Jugs and Quilts Raise Funds in York County
It’s the season of the year for fund-raisers to really ramp up. Even though worthy organizations raise money for their causes throughout the year, it seems like the coming holiday season really brings them out. Church bazaars, craft shows, musicals, plays, basket bingos–the community newspapers are full of them.
Finding novel ways to raise funds has a long history. The York Daily newspaper of October 30, 1909 reports on how the ladies of Princess Street Evangelical Church successfully carpeted their church.
The autograph quilt, which was made by the Ladies’ Aid society of the Princess Street mission of the united Evangelical church will be on exhibition at Gehley’s carpet store from today till Monday. The quilt was begun last July and completed during the present month. The quilting was artistically done by Mrs. Decker of West Maple Street.
The amount realized from the quilt by the society was nearly sufficient to defray the expense of carpeting the church.”
The ladies would have collected a fee from each person that signed his or her name on a piece of cloth. The pieces were then pieced together to mare a quilt. The quilt could have been raffled off to raise more funds or sometimes presented to a favorite minister.
Such quilts are sometimes donated to York County Heritage Trust and may be put on display on a rotating basis. Exhibits change from time to time.
Click here for a link to the Trust website for location and hours.
Autograph quilts are still sometimes made. One popular fundraiser from the past, however, seems to have died out. See below for my recent York Sunday News column on jug breaking.
Jug Breaking for Fun and Funds
Has anyone ever heard of “jug breaking?” It must have been a popular pastime 130 years ago, judging by the following 1877 York Gazette article:
“THE JUG BREAKING–The ‘jug breaking’ at the Duke street M.E. church, on Monday evening of last week…was a novel and creditable affair. There were 108 of these jugs, called up in sections of ten. After breaking them with a hammer, one by one, dialogues, recitations, and singing were engaged in, when the sum in each jug was announced, and ten more called and so on. A male quartette of York rendered some creditable music, whilst the Derringer family also did well. The choir organized for the occasion sang in a powerful, spirited and effective manner, accompanied on the organ by Miss Lizzie Buckingham.–Miss Millie Kidd gave some solo parts in her usually acceptable manner. Miss Emily K. Weiser sang the ‘Trundle Bed’ most delightfully, and we’re more than ever impressed with her vocalization. She has a rich, sweet, full and powerful voice. The refrain, to the familiar air ‘Come thou fount of every blessing,’ was rendered by her with a sweet plaintiveness and pathos that called forth well merited applause from the audience.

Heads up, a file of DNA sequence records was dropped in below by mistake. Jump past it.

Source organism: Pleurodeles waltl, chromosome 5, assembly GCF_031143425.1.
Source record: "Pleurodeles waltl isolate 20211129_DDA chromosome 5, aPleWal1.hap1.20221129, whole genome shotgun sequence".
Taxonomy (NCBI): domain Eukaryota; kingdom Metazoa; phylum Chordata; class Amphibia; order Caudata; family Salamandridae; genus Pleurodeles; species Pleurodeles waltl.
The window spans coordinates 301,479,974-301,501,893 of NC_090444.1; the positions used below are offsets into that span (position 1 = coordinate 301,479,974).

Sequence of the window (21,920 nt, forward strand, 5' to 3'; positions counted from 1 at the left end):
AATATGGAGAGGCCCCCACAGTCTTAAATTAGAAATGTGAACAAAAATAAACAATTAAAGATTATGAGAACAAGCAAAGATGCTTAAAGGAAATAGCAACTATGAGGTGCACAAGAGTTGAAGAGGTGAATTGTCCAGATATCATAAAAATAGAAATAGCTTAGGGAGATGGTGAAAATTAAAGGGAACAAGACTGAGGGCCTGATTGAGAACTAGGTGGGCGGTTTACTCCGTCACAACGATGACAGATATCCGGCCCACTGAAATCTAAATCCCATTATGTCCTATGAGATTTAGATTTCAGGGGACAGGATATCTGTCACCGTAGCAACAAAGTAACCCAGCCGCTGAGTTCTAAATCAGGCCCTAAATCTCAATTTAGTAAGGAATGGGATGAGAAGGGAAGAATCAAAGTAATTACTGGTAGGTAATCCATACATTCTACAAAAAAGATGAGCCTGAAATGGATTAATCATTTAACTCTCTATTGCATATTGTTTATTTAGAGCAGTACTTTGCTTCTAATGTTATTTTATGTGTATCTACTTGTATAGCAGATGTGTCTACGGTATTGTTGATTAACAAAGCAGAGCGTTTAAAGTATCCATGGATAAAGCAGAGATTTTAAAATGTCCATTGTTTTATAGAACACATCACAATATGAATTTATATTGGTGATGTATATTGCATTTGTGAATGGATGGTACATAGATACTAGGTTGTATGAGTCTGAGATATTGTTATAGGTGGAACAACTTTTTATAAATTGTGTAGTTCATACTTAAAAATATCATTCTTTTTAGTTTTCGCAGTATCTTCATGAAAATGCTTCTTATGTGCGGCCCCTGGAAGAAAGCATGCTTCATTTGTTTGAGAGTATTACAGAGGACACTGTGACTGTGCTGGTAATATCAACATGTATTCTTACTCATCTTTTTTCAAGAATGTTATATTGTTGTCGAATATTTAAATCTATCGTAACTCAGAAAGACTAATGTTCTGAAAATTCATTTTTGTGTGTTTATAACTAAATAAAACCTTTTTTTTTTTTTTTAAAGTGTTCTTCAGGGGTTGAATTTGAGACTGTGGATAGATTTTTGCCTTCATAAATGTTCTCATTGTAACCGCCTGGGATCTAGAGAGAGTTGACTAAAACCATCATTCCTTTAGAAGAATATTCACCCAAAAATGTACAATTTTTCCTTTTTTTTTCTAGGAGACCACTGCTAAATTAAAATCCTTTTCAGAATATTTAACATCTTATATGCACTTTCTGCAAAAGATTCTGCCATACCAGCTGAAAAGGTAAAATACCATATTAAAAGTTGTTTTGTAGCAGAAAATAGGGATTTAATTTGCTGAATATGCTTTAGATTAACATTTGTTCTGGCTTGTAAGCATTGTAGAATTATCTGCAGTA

All who had jugs, and children, were admitted free, but nevertheless the ten cent admissions amounted to $26.60, whilst this sum, added to the contents of the jugs, made the total proceeds of the enterprise $182.70, in 4764 pieces, from a five dollar bill downwards, weighing 41 pounds. The highest amount in any one jug was $14.42, and the lowest, twenty-two cents.”
The event drew a nice crowd–266 adults who paid admission plus 108 who had jugs. Considering the large families of those days, there were probably lots of children present too. Note that they counted the proceeds by value, by number, and by weight. They certainly got a lot of entertainment value out of the “jug breaking.”
“Jug breaking” was evidently a widespread fund-raising custom in the 1870s and 1880s. An internet search brings up several far-flung examples of “jug breaking:”
Booker T. Washington’s Papers (University of Illinois) mentions it to raise money for a school in 1883.
The Arkansas City Republican, in February 1887 reports: “The jug breaking last night at the Presbyterian Church was a great success. The ladies of the Home and Foreign Missionary Society sent out jugs into the homes of the congregation last July and met last evening to ascertain the result. An interesting programme had been arranged and was all carried out….”
From the January 1880 New York Times: “The North Baptist Church infant Sunday School will have an infant class exhibition and jug breaking this evening in aid of the new church building fund.”
“Jug breaking” is explained in the following except on the Dorchester [MA] Athenaeum website. It refers to building a church auditorium, ca. 1870: “Some of the older members of Trinity Church will remember the jug-breaking–this is not a temperance story–the members of the Sunday School were given little pottery jugs with a slug in the top, into which a coin could be slipped, but the only way to get them out, was to break the jug. At the end of the campaign an evening was set apart for a jug-breaking, and it was surprising to see the piles of coins as they heaped up.”
According to Gibson’s 1886 History of York County and files at the York County Heritage Trust Library/Archives, the Duke Street Methodist congregation had dedicated their new church on the northwest corner of Duke St. and College Ave. in 1872, but carried debt for ten more years. The “jug breaking” might have been one of the fundraisers to retire that debt.
Duke Street Methodist Episcopal Church was also known as Wesley Memorial. The congregation moved to Tyler Run Road in 1960. It was renamed Aldersgate United Methodist after a 1989 merger with Faith United Methodist. Faith had started out as Second United Brethren on the southeast corner of Duke Street and South Street, just down the street from Duke Street M.E.
Has anyone ever seen any little jugs that might have been used for this purpose? Were they made by a local potter? If anyone remembers hearing about more jug breaking in York County please let me know.